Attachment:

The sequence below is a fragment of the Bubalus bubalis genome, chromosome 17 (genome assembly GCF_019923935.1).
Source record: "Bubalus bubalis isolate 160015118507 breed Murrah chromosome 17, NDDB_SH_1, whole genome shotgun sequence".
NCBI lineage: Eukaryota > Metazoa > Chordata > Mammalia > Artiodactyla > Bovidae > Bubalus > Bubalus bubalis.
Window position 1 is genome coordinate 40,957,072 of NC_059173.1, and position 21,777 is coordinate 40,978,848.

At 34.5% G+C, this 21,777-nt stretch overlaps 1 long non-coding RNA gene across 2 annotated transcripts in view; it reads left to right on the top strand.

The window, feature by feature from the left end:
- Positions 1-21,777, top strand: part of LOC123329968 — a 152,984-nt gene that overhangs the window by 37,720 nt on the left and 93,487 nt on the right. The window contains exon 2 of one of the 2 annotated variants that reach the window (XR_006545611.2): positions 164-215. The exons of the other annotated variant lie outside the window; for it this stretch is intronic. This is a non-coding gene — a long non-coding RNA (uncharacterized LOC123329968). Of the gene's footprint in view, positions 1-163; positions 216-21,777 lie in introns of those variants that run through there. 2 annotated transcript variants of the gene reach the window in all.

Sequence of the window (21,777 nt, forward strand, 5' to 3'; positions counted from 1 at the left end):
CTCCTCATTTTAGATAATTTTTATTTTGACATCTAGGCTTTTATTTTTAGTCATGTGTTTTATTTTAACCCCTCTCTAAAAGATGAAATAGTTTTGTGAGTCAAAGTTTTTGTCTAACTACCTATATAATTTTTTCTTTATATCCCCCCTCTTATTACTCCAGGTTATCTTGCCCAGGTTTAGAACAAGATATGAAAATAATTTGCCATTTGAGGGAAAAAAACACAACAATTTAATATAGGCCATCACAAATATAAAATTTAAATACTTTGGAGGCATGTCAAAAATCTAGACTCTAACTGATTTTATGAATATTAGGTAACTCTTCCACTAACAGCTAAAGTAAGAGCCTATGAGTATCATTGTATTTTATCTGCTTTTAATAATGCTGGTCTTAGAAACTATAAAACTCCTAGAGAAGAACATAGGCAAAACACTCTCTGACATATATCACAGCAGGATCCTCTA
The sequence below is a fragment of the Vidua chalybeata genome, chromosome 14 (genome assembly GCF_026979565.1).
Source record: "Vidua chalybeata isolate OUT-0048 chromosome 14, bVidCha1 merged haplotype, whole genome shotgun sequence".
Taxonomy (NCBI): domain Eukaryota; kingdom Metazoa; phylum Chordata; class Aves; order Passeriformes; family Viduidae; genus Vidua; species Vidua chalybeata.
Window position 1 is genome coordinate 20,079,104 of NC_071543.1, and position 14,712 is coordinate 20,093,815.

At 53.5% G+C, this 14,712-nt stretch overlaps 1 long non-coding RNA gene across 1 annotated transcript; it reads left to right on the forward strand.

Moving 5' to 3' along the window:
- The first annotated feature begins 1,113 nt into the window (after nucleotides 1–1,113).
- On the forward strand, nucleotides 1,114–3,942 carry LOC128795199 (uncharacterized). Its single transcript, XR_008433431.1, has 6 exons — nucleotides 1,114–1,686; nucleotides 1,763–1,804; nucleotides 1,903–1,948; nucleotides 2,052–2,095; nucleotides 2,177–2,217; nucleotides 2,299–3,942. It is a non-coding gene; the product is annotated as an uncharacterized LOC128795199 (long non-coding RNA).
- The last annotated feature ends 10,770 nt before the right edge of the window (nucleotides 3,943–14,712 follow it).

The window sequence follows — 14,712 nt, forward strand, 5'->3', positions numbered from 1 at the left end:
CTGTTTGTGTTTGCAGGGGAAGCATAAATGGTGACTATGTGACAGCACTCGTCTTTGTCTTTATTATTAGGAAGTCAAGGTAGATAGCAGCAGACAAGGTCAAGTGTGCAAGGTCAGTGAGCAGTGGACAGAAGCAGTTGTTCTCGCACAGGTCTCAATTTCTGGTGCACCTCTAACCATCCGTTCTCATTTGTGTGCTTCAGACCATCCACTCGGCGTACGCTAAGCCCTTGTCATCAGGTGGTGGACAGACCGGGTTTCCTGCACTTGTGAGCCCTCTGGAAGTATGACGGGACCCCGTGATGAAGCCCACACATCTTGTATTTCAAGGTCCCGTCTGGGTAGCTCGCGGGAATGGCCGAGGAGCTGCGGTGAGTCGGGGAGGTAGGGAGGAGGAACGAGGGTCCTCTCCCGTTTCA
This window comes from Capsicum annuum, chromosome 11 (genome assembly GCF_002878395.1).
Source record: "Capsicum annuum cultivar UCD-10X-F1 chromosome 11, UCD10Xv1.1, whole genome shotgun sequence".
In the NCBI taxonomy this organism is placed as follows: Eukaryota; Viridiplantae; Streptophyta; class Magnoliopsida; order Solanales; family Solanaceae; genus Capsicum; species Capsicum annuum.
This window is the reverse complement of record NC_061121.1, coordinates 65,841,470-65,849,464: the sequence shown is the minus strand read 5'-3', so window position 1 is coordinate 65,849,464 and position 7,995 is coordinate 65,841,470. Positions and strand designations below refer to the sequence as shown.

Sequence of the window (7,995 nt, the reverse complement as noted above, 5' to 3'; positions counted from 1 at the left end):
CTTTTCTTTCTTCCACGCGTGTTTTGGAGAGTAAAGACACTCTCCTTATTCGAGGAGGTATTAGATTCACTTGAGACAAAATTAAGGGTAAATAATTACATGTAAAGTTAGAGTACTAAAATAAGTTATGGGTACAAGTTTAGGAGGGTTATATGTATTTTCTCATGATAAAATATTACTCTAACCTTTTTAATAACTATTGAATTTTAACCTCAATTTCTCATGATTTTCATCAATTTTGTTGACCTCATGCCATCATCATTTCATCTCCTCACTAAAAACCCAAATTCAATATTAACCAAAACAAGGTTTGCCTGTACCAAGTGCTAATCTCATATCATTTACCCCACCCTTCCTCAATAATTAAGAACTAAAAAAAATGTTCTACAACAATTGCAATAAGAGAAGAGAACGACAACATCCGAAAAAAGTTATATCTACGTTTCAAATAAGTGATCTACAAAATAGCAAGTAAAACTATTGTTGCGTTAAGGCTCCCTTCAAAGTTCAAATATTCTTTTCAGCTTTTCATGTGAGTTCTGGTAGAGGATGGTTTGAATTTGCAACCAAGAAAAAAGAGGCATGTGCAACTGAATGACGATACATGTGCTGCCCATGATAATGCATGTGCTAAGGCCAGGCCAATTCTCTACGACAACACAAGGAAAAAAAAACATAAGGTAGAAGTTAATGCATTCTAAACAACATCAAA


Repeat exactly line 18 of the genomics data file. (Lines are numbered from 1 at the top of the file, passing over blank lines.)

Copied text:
- The last annotated feature ends 10,770 nt before the right edge of the window (nucleotides 3,943–14,712 follow it).